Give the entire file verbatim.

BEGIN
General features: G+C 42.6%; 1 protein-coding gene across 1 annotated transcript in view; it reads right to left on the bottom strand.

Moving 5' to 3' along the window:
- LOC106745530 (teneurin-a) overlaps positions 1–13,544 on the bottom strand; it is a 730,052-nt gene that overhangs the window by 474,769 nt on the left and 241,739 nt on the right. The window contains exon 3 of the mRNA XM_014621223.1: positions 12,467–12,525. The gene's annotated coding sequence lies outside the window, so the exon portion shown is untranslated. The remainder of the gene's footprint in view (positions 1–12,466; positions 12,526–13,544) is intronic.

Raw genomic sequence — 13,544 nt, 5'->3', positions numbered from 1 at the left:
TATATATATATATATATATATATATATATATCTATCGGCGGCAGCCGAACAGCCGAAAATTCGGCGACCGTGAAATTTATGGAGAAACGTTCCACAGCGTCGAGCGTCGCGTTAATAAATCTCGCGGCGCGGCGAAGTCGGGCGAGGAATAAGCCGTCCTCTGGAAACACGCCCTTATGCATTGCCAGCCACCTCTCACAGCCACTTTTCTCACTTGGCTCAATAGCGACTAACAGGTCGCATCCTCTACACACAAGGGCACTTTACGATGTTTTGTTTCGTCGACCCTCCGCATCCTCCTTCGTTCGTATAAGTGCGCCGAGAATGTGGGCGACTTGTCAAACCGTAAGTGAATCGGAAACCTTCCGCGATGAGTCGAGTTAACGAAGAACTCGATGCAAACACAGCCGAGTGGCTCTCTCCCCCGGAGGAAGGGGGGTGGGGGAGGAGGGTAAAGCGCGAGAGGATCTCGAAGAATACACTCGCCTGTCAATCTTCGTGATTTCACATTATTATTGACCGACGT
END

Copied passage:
General features: G+C 42.6%; 1 protein-coding gene across 1 annotated transcript in view; it reads right to left on the bottom strand.

Moving 5' to 3' along the window:
- LOC106745530 (teneurin-a) overlaps positions 1–13,544 on the bottom strand; it is a 730,052-nt gene that overhangs the window by 474,769 nt on the left and 241,739 nt on the right. The window contains exon 3 of the mRNA XM_014621223.1: positions 12,467–12,525. The gene's annotated coding sequence lies outside the window, so the exon portion shown is untranslated. The remainder of the gene's footprint in view (positions 1–12,466; positions 12,526–13,544) is intronic.

Raw genomic sequence — 13,544 nt, 5'->3', positions numbered from 1 at the left:
TATATATATATATATATATATATATATATATCTATCGGCGGCAGCCGAACAGCCGAAAATTCGGCGACCGTGAAATTTATGGAGAAACGTTCCACAGCGTCGAGCGTCGCGTTAATAAATCTCGCGGCGCGGCGAAGTCGGGCGAGGAATAAGCCGTCCTCTGGAAACACGCCCTTATGCATTGCCAGCCACCTCTCACAGCCACTTTTCTCACTTGGCTCAATAGCGACTAACAGGTCGCATCCTCTACACACAAGGGCACTTTACGATGTTTTGTTTCGTCGACCCTCCGCATCCTCCTTCGTTCGTATAAGTGCGCCGAGAATGTGGGCGACTTGTCAAACCGTAAGTGAATCGGAAACCTTCCGCGATGAGTCGAGTTAACGAAGAACTCGATGCAAACACAGCCGAGTGGCTCTCTCCCCCGGAGGAAGGGGGGTGGGGGAGGAGGGTAAAGCGCGAGAGGATCTCGAAGAATACACTCGCCTGTCAATCTTCGTGATTTCACATTATTATTGACCGACGT